Residency Issues, Campaign Flights, And Other Reasons Why Senator Landrieu Is Terrible For Louisiana, But Great For DC
Senator Landrieu has packed a bag and headed back to the great state of Louisiana, a place that decades ago she once lived, to seek re-election to the US Senate. With less than 2 months until the mid-term election Senator Landrieu is at it again. She has returned to campaign, in a desperate attempt to keep her job as Obama's #1 supporter representing the state. So as Senator Landrieu sets up shop in Louisiana for the next few weeks, here are a few things to keep in mind about her re-election bid…
1.) She doesn't live in Louisiana. Her hometown newspaper, The Washington Post, ran a front page story highlighting that fact.
2.) Senator Landrieu moved to Washington, D.C. in 1997 – the same year that "I Believe I Can Fly" was burning up the charts!
3.) And speaking of flying, did you know that Senator Landrieu improperly billed taxpayers to the tune of tens-of-thousands of dollars for the use of private airplanes for campaign events? Surely we can't be serious! We are serious, and don't call us Shirley.
So now that Air Mary has landed in Louisiana, what is she talking to voters about?
4.) The border? Senator Landrieu is now running an ad about building a border fence – now if you're like most Louisianans, you probably remember when Mary Landrieu called that exact same idea "dumb" during a floor speech last year.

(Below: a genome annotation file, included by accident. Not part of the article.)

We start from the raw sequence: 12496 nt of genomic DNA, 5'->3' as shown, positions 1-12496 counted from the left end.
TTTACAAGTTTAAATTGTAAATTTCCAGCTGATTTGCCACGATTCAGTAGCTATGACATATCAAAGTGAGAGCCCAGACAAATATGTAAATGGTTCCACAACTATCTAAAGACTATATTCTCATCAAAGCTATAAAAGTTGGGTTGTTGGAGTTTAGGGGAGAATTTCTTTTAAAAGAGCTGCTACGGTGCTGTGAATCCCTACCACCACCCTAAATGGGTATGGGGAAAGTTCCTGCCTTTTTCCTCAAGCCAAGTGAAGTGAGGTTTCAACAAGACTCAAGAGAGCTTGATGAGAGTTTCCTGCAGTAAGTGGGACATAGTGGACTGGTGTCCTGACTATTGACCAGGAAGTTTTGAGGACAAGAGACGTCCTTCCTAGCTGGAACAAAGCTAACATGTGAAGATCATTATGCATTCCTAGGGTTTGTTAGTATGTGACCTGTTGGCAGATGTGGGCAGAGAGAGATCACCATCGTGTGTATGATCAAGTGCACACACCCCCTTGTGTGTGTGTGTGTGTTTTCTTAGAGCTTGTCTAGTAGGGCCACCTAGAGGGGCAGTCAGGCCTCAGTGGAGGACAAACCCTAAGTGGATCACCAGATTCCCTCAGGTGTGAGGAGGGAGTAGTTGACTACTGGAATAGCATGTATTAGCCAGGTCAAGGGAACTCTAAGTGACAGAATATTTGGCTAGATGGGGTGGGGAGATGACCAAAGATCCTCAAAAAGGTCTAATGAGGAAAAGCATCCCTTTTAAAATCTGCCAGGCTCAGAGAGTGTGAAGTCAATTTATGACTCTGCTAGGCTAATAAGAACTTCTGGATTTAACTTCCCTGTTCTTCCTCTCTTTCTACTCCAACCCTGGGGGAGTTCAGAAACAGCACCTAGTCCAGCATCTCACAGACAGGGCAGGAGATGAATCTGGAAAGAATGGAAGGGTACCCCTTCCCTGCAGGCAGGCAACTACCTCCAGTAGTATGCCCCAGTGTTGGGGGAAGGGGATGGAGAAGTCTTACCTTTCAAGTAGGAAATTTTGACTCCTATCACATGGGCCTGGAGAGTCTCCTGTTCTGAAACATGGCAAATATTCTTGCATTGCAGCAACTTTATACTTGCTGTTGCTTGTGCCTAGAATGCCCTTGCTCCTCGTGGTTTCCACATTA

5.)The fact that she won "Lie of the Year" for her support of Obamacare's "keep your doctor" pledge?
6.)The fact that she votes with Obama 95% of the time? Landrieu gave an A+ grade to an F Presidency.
7.) But don't take our word that Senator Landrieu doesn't live in Louisiana, just take a look at her voter registration – she literally crossed out her home address in DC, and replaced it with her parents' basement!
8.) So let's do Senator Landrieu a favor – send her back home to Washington DC for good, but not with the title of Senator "from Louisiana." That way she can still live in DC, work in DC, and if she's up for it, she can run for Mayor of Washington, DC next time around.